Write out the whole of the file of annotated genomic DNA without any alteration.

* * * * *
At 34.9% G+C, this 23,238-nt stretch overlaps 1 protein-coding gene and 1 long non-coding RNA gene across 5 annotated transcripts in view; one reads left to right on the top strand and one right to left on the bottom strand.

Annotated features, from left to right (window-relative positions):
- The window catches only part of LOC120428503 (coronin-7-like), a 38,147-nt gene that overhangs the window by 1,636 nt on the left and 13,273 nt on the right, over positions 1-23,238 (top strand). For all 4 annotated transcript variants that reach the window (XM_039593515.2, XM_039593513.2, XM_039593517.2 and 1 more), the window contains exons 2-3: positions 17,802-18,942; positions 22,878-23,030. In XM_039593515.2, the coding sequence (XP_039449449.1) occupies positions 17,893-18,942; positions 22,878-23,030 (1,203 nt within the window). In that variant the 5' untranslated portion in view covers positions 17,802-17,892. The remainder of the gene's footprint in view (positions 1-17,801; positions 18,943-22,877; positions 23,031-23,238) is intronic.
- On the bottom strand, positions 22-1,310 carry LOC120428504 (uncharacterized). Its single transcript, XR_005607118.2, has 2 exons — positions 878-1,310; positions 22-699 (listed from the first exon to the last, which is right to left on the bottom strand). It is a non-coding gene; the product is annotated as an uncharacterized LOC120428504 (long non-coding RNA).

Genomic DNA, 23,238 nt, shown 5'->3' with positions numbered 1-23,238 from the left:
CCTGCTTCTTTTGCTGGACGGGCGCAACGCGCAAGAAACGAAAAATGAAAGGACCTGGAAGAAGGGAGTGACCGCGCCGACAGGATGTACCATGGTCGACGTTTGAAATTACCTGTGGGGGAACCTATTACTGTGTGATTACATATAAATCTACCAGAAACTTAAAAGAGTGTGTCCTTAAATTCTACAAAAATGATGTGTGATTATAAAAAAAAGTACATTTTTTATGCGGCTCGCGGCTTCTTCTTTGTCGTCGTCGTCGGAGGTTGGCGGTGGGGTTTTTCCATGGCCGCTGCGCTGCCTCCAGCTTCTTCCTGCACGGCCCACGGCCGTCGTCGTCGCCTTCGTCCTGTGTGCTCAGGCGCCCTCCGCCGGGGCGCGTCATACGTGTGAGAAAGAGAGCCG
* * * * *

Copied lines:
At 34.9% G+C, this 23,238-nt stretch overlaps 1 protein-coding gene and 1 long non-coding RNA gene across 5 annotated transcripts in view; one reads left to right on the top strand and one right to left on the bottom strand.

Annotated features, from left to right (window-relative positions):
- The window catches only part of LOC120428503 (coronin-7-like), a 38,147-nt gene that overhangs the window by 1,636 nt on the left and 13,273 nt on the right, over positions 1-23,238 (top strand). For all 4 annotated transcript variants that reach the window (XM_039593515.2, XM_039593513.2, XM_039593517.2 and 1 more), the window contains exons 2-3: positions 17,802-18,942; positions 22,878-23,030. In XM_039593515.2, the coding sequence (XP_039449449.1) occupies positions 17,893-18,942; positions 22,878-23,030 (1,203 nt within the window). In that variant the 5' untranslated portion in view covers positions 17,802-17,892. The remainder of the gene's footprint in view (positions 1-17,801; positions 18,943-22,877; positions 23,031-23,238) is intronic.
- On the bottom strand, positions 22-1,310 carry LOC120428504 (uncharacterized). Its single transcript, XR_005607118.2, has 2 exons — positions 878-1,310; positions 22-699 (listed from the first exon to the last, which is right to left on the bottom strand). It is a non-coding gene; the product is annotated as an uncharacterized LOC120428504 (long non-coding RNA).

Genomic DNA, 23,238 nt, shown 5'->3' with positions numbered 1-23,238 from the left:
CCTGCTTCTTTTGCTGGACGGGCGCAACGCGCAAGAAACGAAAAATGAAAGGACCTGGAAGAAGGGAGTGACCGCGCCGACAGGATGTACCATGGTCGACGTTTGAAATTACCTGTGGGGGAACCTATTACTGTGTGATTACATATAAATCTACCAGAAACTTAAAAGAGTGTGTCCTTAAATTCTACAAAAATGATGTGTGATTATAAAAAAAAGTACATTTTTTATGCGGCTCGCGGCTTCTTCTTTGTCGTCGTCGTCGGAGGTTGGCGGTGGGGTTTTTCCATGGCCGCTGCGCTGCCTCCAGCTTCTTCCTGCACGGCCCACGGCCGTCGTCGTCGCCTTCGTCCTGTGTGCTCAGGCGCCCTCCGCCGGGGCGCGTCATACGTGTGAGAAAGAGAGCCG